Instead of charging pell-mell into the rest of Bombarossa, I’ve replayed the opening a couple of times to make sure I’m not being an idiot. There’s some chatter on the Bombarossa thread on CSW about the Germans having a tough time but – as with RSR – I’m chalking most of it up to guys being too lazy to figure out how to run the Germans correctly. I’m satisfied that the only deep, dark secret to running the Germans is managing movement so that it minimizes opportunities for the Soviet mandatory attacks to do damage.
This brings up an interesting point, though. What, exactly, do gamers expect from the opening turns of an East Front campaign game? Surely not a total German cakewalk for the opening momths. A super-powered race against time and Russian speedbumps before a sudden wall of reinforcements and foul weather put the brakes on everything? I hope not.
The German Wehrmacht’s initial accomplishments during Barbarossa were impressive, no doubt. But I’m of the opinion that the results were actually somewhat extraordinary and gamers should have to work – hard – to match the historical accomplishment. They should have to work even harder (or encounter perhaps an even more inept opponent) to exceed the historical result.
I am not of the school of thought that the German accomplishments were a “given.” But it appears that many other gamers are. Why do so many gamers expect a low-casualty, magic carpet ride to the gates of Moscow?
To an extent, I blame wargaming classics like Jedko/Avalon Hill’s “The Russian Campaign” and (to a lesser degree) SPI’s original “Barbarossa”. Early in those game the German player spends a lot of time not worrying about Soviet attacks. The Reds are outnumbered and offensively incompetent versus rather high German defense strengths – and the combat results tables are constructed so that what meager odds the Soviets can muster won’t do anything more than force an unlucky German unit or two to retreat a hex.
So what you get is an 800-pound gorilla trying to lumber into Moscow before he either loses his good footing or runs out of bananas. Pathetic Russian attackers bounce off of him like so many tennis balls.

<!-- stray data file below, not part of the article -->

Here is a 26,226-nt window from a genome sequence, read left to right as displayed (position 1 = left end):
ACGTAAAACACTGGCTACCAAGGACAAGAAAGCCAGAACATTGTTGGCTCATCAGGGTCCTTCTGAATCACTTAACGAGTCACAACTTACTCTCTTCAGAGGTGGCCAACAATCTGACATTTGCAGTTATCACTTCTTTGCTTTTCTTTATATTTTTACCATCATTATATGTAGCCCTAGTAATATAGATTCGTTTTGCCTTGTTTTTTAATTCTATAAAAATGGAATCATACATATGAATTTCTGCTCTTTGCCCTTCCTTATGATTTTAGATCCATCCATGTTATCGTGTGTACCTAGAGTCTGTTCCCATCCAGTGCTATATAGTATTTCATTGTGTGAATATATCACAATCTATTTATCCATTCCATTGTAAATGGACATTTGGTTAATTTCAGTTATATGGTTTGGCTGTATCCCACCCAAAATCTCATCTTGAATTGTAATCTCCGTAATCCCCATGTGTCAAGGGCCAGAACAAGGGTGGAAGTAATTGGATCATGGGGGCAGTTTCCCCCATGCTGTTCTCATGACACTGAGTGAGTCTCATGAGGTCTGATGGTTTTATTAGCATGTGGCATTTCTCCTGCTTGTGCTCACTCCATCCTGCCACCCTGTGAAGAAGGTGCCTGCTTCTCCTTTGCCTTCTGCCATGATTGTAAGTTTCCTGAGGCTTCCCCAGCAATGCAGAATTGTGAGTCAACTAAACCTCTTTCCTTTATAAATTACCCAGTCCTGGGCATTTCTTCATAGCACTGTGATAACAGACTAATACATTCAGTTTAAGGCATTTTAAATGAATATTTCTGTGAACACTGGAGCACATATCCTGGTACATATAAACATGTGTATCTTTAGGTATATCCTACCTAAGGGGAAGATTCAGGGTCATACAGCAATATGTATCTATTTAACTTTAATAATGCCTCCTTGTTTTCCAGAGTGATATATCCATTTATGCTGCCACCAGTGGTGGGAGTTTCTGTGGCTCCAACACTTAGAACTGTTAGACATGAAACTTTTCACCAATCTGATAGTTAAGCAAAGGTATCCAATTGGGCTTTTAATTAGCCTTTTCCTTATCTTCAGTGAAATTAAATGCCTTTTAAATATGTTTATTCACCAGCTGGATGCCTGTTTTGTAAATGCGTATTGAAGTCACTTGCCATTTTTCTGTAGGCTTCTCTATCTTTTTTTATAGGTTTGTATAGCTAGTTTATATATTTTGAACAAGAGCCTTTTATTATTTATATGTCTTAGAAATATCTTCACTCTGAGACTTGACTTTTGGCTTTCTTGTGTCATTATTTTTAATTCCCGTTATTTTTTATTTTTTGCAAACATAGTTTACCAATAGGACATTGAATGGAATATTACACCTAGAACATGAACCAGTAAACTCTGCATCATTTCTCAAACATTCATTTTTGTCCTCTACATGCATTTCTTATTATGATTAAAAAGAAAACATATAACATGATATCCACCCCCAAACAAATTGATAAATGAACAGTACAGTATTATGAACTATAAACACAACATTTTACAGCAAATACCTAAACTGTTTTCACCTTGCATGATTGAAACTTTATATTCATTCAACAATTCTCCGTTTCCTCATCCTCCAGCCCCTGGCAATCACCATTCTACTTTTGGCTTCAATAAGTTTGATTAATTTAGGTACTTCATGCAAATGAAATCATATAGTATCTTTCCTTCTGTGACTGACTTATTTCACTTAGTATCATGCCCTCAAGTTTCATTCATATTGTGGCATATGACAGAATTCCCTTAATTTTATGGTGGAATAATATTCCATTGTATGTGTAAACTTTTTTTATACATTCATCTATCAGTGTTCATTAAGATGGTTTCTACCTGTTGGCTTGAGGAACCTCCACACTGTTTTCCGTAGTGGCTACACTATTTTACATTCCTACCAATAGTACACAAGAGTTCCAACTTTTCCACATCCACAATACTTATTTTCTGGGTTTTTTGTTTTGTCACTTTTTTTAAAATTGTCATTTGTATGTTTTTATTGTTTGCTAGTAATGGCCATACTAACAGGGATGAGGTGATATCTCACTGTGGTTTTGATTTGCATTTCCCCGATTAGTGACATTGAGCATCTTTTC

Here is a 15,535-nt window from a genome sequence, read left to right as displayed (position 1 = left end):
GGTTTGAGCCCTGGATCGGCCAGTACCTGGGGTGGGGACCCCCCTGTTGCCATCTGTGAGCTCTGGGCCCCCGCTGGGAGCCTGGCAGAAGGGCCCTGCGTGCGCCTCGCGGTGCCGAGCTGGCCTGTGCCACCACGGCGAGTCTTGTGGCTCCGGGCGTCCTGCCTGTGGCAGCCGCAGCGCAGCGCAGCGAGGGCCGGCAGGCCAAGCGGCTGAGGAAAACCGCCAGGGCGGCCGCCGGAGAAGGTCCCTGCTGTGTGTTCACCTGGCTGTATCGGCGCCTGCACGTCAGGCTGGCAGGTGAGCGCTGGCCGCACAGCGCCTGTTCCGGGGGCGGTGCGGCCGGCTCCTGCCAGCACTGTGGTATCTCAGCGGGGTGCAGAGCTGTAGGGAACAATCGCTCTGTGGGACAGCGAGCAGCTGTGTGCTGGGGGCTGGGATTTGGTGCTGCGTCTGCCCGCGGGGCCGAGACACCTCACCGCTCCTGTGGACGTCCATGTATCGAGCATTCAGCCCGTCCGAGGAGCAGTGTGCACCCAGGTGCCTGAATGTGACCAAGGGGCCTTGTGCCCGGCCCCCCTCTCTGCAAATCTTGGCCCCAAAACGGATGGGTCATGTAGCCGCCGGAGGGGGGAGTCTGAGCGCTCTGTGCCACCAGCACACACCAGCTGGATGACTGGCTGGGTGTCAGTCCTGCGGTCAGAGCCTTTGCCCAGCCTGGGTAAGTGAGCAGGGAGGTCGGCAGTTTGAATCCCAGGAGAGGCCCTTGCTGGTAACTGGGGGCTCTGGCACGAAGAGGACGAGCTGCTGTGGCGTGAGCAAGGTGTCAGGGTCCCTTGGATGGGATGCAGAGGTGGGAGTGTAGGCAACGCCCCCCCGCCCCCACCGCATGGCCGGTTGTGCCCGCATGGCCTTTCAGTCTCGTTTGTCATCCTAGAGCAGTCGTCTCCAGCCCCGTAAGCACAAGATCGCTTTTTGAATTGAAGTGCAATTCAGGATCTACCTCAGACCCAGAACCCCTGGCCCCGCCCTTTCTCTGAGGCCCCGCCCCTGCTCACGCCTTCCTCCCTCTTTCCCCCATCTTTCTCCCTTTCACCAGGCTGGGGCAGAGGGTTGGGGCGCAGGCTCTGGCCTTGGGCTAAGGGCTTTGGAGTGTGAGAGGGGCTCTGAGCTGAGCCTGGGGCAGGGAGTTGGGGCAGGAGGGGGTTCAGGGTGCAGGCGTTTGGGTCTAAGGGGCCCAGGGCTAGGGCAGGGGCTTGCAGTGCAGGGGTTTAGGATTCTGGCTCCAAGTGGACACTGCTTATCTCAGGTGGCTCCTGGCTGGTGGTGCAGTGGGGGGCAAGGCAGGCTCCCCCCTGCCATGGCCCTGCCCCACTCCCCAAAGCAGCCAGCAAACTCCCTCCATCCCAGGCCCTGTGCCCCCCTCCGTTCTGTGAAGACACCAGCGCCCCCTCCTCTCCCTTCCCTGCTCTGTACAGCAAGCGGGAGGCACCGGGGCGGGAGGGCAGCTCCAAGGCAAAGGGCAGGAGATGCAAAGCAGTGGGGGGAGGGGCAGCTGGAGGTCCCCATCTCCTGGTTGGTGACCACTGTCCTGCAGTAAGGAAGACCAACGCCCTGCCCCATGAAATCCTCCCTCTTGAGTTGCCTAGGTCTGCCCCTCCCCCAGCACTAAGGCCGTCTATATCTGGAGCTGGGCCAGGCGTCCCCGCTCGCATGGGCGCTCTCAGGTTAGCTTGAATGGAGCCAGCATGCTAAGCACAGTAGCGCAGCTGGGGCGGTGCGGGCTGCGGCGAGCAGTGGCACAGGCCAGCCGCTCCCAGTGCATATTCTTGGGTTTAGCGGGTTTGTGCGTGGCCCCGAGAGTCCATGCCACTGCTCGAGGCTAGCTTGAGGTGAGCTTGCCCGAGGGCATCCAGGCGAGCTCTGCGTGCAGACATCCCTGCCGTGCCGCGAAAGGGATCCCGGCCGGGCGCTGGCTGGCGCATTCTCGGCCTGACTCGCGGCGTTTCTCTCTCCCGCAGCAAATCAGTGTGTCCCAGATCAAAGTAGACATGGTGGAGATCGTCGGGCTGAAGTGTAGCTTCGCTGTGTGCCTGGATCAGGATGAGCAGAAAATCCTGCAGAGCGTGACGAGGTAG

Of course I understand that the 800-pound gorilla was the prevailing view of Barbarossa held by Western historians (or pop history, at least) for many years. Given the lack of Russian-language source material that persisted until the fall of Communism, I suppose it’s forgiveable that so many people held the memoirs of the German Generals in such high esteem for so long – even though a careful examination of German-language unit histories and returns told a slightly different story.
Some of the more recent East Front games to see print are more representative of the situation, IMHO. To an extent, some of this is due to advances in the art of game design. But the major influence is the improvement in the historical record that has occurred over the last 15 or so years.
Columbia’s “East Front”, while not exactly a recent design, captured the essence of the Wehrmacht’s supply problems. It didn’t really address the Soviet attacks launched early in the war, but I think it is still quite clever and a top-shelf wargame.
Masahiro Yamazaki’s “War for the Motherland” is far and away my favorite large-scale design on the East Front. Not the mugged-up version published by Rampart, mind you, but the excellent treatment that appeared in Six Angles magazines. MMP’s redux of the game, “Red Star Rising”, is a worthy, English-language update of the game.
As the new kid on the East Front, Bombarossa appears clever and interesting. I like that it doesn’t hand the German player an 800-pound gorilla – rather, if he wants an 800-pound gorilla, he has to make it himself.
Whether or not it’s a concept that works for the long game I’ll know better after I’ve had more of a chance to, er, monkey around with it.